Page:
Lakers focused on improved defensive play for Game 2

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OKLAHOMA CITY — The Lakers said all the right things Tuesday after getting picked-and-rolled to pieces during their 29-point loss Monday to the Oklahoma City Thunder in Game 1 of their Western Conference semifinal series.

Game 2 is Wednesday, and the Lakers said they must play with a greater understanding of the oldest play in the game if they hope to steal a victory and send the series to Staples Center with something resembling momentum.

Games 3 and 4 are Friday and Saturday in Los Angeles.

The Lakers haven’t rebounded from a 2-0 deficit to win a best-of-7 series since storming back to defeat the San Antonio Spurs 4-2 in the 2004 conference semifinals. The last time they were down 2-0, the Dallas Mavericks swept them last May.

“We’re all pretty edgy, but still pretty loose at the same time,” Kobe Bryant said after Tuesday’s film session and workout. “We’re just looking forward to our next opportunity. We’re a team that doesn’t get down when we get blown out.

“We’ve been blown out a bunch of times.”

In fact, the Denver Nuggets smoked them by 17 points in Game 6 of the conference quarterfinals last week only to see them regroup to win Game 7 and advance to the next round. The Thunder should not be confused with the Nuggets, however.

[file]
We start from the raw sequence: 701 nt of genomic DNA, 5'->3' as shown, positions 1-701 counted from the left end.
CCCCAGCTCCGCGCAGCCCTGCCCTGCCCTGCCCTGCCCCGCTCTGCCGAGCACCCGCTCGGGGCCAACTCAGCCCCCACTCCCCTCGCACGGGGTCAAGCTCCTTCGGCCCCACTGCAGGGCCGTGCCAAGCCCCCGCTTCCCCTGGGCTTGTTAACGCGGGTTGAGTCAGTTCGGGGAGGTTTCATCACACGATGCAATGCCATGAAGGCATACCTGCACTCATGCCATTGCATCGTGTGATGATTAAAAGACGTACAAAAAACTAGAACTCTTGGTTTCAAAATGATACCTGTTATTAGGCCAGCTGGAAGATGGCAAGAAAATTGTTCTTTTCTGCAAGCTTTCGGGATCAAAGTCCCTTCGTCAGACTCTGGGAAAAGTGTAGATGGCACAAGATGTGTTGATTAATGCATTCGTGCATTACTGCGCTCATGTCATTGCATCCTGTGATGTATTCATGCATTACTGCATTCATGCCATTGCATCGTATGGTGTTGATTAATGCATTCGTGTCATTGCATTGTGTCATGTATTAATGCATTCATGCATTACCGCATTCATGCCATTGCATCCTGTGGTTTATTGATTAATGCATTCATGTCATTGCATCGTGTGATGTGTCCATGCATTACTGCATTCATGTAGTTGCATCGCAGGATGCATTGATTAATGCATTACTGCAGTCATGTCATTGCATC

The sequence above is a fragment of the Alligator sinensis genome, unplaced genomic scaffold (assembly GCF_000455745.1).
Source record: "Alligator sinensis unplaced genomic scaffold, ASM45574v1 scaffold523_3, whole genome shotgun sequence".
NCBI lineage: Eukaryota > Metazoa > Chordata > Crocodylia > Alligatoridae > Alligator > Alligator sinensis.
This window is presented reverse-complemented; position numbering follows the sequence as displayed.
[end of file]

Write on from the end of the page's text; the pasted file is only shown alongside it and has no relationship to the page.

Oklahoma City picked apart the Lakers’ lackluster defense, exploiting their breakdowns and making them pay by sinking 44 of 83 shots (53 percent). Russell Westbrook and Kevin Durant seemed to have acres of open space for their shots.

Westbrook scored 27 points on 10-for-15 shooting and added nine assists.

Durant had 25 points on 8-for-16 shooting and grabbed eight rebounds.

Bryant wouldn’t say whether he would guard Westbrook from the start of Wednesday’s game at the Chesapeake Energy Arena, but his “no comment” was accompanied with a wide smile, which indicated that it was likely.

“We’ve got to address that and not give him those pot shots,” Bryant said of trying to keep Westbrook from breaking free on the pick-and-roll to shoot jump shots. “It’s something he’s worked on. It’s not a weakness anymore, it’s a strength.”

Bryant slowed Westbrook during the Lakers’ victory over the Thunder in the conference quarterfinals in 2010, and they used it as a springboard to a second consecutive NBA championship. Times have changed, though.

The Lakers were favorites then, but underdogs now.

Westbrook, a former UCLA standout, showed precisely why in Game 1, running the pick-and-roll to perfection.

“Historically, for whatever reason, we have not been a good defensive screen-and-roll team,” Bryant said. “We talked about that a little bit (Tuesday), things we have to do differently, things we have to do a little better. It’s not a one-on-one type of thing.”

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